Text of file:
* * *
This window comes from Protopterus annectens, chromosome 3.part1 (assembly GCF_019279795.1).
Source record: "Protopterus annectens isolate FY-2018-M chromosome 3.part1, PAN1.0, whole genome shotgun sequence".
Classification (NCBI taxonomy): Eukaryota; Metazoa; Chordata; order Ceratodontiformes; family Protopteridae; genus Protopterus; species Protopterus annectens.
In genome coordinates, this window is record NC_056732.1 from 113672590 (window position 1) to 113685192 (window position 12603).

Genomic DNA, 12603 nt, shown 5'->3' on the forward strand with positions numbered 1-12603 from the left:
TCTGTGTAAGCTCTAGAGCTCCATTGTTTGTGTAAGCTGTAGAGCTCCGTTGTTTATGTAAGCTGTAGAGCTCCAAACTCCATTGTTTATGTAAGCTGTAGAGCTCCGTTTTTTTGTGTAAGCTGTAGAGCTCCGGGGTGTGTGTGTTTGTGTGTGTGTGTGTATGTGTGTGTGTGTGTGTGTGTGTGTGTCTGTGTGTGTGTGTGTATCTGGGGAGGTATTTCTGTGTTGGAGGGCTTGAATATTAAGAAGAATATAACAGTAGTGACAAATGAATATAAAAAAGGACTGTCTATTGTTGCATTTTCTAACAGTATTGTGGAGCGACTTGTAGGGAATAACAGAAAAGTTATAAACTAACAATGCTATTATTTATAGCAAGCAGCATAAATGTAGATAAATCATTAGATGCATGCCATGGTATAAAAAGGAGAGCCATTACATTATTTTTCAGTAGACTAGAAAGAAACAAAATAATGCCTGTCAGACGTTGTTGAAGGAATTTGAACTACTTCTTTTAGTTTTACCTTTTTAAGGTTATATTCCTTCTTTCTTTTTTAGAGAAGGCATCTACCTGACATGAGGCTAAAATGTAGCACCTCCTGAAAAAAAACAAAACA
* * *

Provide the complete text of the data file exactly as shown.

This window comes from Protopterus annectens, chromosome 3.part1 (assembly GCF_019279795.1).
Source record: "Protopterus annectens isolate FY-2018-M chromosome 3.part1, PAN1.0, whole genome shotgun sequence".
Classification (NCBI taxonomy): Eukaryota; Metazoa; Chordata; order Ceratodontiformes; family Protopteridae; genus Protopterus; species Protopterus annectens.
In genome coordinates, this window is record NC_056732.1 from 113672590 (window position 1) to 113685192 (window position 12603).

Genomic DNA, 12603 nt, shown 5'->3' on the forward strand with positions numbered 1-12603 from the left:
TCTGTGTAAGCTCTAGAGCTCCATTGTTTGTGTAAGCTGTAGAGCTCCGTTGTTTATGTAAGCTGTAGAGCTCCAAACTCCATTGTTTATGTAAGCTGTAGAGCTCCGTTTTTTTGTGTAAGCTGTAGAGCTCCGGGGTGTGTGTGTTTGTGTGTGTGTGTGTATGTGTGTGTGTGTGTGTGTGTGTGTGTCTGTGTGTGTGTGTGTATCTGGGGAGGTATTTCTGTGTTGGAGGGCTTGAATATTAAGAAGAATATAACAGTAGTGACAAATGAATATAAAAAAGGACTGTCTATTGTTGCATTTTCTAACAGTATTGTGGAGCGACTTGTAGGGAATAACAGAAAAGTTATAAACTAACAATGCTATTATTTATAGCAAGCAGCATAAATGTAGATAAATCATTAGATGCATGCCATGGTATAAAAAGGAGAGCCATTACATTATTTTTCAGTAGACTAGAAAGAAACAAAATAATGCCTGTCAGACGTTGTTGAAGGAATTTGAACTACTTCTTTTAGTTTTACCTTTTTAAGGTTATATTCCTTCTTTCTTTTTTAGAGAAGGCATCTACCTGACATGAGGCTAAAATGTAGCACCTCCTGAAAAAAAACAAAACA